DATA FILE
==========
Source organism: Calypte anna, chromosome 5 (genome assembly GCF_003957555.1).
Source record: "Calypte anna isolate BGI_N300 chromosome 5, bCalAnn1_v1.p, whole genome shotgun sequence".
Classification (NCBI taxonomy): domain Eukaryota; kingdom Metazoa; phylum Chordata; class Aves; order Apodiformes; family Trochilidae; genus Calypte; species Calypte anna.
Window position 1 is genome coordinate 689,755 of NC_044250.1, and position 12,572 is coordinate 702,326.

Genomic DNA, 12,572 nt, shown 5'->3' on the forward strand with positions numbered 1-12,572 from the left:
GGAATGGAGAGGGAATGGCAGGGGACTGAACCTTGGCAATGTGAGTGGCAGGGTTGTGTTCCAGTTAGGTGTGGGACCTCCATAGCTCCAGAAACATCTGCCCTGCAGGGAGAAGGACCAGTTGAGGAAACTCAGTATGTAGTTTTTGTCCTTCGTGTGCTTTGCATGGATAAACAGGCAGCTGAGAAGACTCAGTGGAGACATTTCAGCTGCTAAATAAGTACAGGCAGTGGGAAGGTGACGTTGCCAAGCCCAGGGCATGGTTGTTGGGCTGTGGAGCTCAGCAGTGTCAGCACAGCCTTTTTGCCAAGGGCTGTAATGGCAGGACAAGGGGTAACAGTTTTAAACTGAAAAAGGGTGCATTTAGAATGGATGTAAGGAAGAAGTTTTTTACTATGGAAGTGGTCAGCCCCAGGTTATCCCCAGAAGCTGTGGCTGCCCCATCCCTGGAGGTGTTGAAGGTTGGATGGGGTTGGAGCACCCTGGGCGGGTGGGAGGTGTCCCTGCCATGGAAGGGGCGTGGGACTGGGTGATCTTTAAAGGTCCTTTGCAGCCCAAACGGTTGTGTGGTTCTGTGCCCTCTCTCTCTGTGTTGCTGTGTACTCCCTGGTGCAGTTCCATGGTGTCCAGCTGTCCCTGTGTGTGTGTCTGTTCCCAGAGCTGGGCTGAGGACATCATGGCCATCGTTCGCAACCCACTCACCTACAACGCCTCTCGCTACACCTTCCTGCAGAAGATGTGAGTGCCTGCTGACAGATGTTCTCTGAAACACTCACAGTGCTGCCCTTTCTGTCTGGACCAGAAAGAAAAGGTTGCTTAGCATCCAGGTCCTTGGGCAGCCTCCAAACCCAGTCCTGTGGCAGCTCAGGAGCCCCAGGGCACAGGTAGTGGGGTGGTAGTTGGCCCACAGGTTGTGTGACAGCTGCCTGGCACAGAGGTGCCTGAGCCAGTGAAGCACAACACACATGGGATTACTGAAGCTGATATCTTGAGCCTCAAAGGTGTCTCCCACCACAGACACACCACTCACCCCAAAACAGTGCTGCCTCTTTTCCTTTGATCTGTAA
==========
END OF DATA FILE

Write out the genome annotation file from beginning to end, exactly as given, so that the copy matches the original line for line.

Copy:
Source organism: Calypte anna, chromosome 5 (genome assembly GCF_003957555.1).
Source record: "Calypte anna isolate BGI_N300 chromosome 5, bCalAnn1_v1.p, whole genome shotgun sequence".
Classification (NCBI taxonomy): domain Eukaryota; kingdom Metazoa; phylum Chordata; class Aves; order Apodiformes; family Trochilidae; genus Calypte; species Calypte anna.
Window position 1 is genome coordinate 689,755 of NC_044250.1, and position 12,572 is coordinate 702,326.

Genomic DNA, 12,572 nt, shown 5'->3' on the forward strand with positions numbered 1-12,572 from the left:
GGAATGGAGAGGGAATGGCAGGGGACTGAACCTTGGCAATGTGAGTGGCAGGGTTGTGTTCCAGTTAGGTGTGGGACCTCCATAGCTCCAGAAACATCTGCCCTGCAGGGAGAAGGACCAGTTGAGGAAACTCAGTATGTAGTTTTTGTCCTTCGTGTGCTTTGCATGGATAAACAGGCAGCTGAGAAGACTCAGTGGAGACATTTCAGCTGCTAAATAAGTACAGGCAGTGGGAAGGTGACGTTGCCAAGCCCAGGGCATGGTTGTTGGGCTGTGGAGCTCAGCAGTGTCAGCACAGCCTTTTTGCCAAGGGCTGTAATGGCAGGACAAGGGGTAACAGTTTTAAACTGAAAAAGGGTGCATTTAGAATGGATGTAAGGAAGAAGTTTTTTACTATGGAAGTGGTCAGCCCCAGGTTATCCCCAGAAGCTGTGGCTGCCCCATCCCTGGAGGTGTTGAAGGTTGGATGGGGTTGGAGCACCCTGGGCGGGTGGGAGGTGTCCCTGCCATGGAAGGGGCGTGGGACTGGGTGATCTTTAAAGGTCCTTTGCAGCCCAAACGGTTGTGTGGTTCTGTGCCCTCTCTCTCTGTGTTGCTGTGTACTCCCTGGTGCAGTTCCATGGTGTCCAGCTGTCCCTGTGTGTGTGTCTGTTCCCAGAGCTGGGCTGAGGACATCATGGCCATCGTTCGCAACCCACTCACCTACAACGCCTCTCGCTACACCTTCCTGCAGAAGATGTGAGTGCCTGCTGACAGATGTTCTCTGAAACACTCACAGTGCTGCCCTTTCTGTCTGGACCAGAAAGAAAAGGTTGCTTAGCATCCAGGTCCTTGGGCAGCCTCCAAACCCAGTCCTGTGGCAGCTCAGGAGCCCCAGGGCACAGGTAGTGGGGTGGTAGTTGGCCCACAGGTTGTGTGACAGCTGCCTGGCACAGAGGTGCCTGAGCCAGTGAAGCACAACACACATGGGATTACTGAAGCTGATATCTTGAGCCTCAAAGGTGTCTCCCACCACAGACACACCACTCACCCCAAAACAGTGCTGCCTCTTTTCCTTTGATCTGTAA